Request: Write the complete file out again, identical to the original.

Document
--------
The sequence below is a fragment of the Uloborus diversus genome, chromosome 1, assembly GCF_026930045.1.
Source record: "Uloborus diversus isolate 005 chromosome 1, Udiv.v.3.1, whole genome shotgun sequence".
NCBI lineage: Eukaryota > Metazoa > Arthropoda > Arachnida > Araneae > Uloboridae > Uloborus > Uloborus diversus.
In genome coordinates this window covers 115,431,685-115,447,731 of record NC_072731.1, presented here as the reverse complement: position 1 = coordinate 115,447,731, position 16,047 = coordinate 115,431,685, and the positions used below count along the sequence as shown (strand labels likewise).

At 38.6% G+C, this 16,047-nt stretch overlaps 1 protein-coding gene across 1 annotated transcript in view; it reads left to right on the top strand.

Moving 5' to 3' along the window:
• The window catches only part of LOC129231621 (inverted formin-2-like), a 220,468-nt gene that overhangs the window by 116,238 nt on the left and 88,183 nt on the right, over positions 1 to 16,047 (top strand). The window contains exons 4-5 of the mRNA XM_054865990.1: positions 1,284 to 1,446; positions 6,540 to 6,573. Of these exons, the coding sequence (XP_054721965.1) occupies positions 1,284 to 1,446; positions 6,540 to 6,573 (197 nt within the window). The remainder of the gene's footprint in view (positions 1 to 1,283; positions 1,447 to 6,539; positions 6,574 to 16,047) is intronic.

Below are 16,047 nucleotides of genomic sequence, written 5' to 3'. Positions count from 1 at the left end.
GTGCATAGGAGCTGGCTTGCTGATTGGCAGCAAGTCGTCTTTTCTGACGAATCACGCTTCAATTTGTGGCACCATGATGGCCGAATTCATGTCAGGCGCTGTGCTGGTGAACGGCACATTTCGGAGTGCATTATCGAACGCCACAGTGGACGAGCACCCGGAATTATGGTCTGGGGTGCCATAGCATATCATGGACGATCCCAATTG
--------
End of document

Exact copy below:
The sequence below is a fragment of the Uloborus diversus genome, chromosome 1, assembly GCF_026930045.1.
Source record: "Uloborus diversus isolate 005 chromosome 1, Udiv.v.3.1, whole genome shotgun sequence".
NCBI lineage: Eukaryota > Metazoa > Arthropoda > Arachnida > Araneae > Uloboridae > Uloborus > Uloborus diversus.
In genome coordinates this window covers 115,431,685-115,447,731 of record NC_072731.1, presented here as the reverse complement: position 1 = coordinate 115,447,731, position 16,047 = coordinate 115,431,685, and the positions used below count along the sequence as shown (strand labels likewise).

At 38.6% G+C, this 16,047-nt stretch overlaps 1 protein-coding gene across 1 annotated transcript in view; it reads left to right on the top strand.

Moving 5' to 3' along the window:
• The window catches only part of LOC129231621 (inverted formin-2-like), a 220,468-nt gene that overhangs the window by 116,238 nt on the left and 88,183 nt on the right, over positions 1 to 16,047 (top strand). The window contains exons 4-5 of the mRNA XM_054865990.1: positions 1,284 to 1,446; positions 6,540 to 6,573. Of these exons, the coding sequence (XP_054721965.1) occupies positions 1,284 to 1,446; positions 6,540 to 6,573 (197 nt within the window). The remainder of the gene's footprint in view (positions 1 to 1,283; positions 1,447 to 6,539; positions 6,574 to 16,047) is intronic.

Below are 16,047 nucleotides of genomic sequence, written 5' to 3'. Positions count from 1 at the left end.
GTGCATAGGAGCTGGCTTGCTGATTGGCAGCAAGTCGTCTTTTCTGACGAATCACGCTTCAATTTGTGGCACCATGATGGCCGAATTCATGTCAGGCGCTGTGCTGGTGAACGGCACATTTCGGAGTGCATTATCGAACGCCACAGTGGACGAGCACCCGGAATTATGGTCTGGGGTGCCATAGCATATCATGGACGATCCCAATTG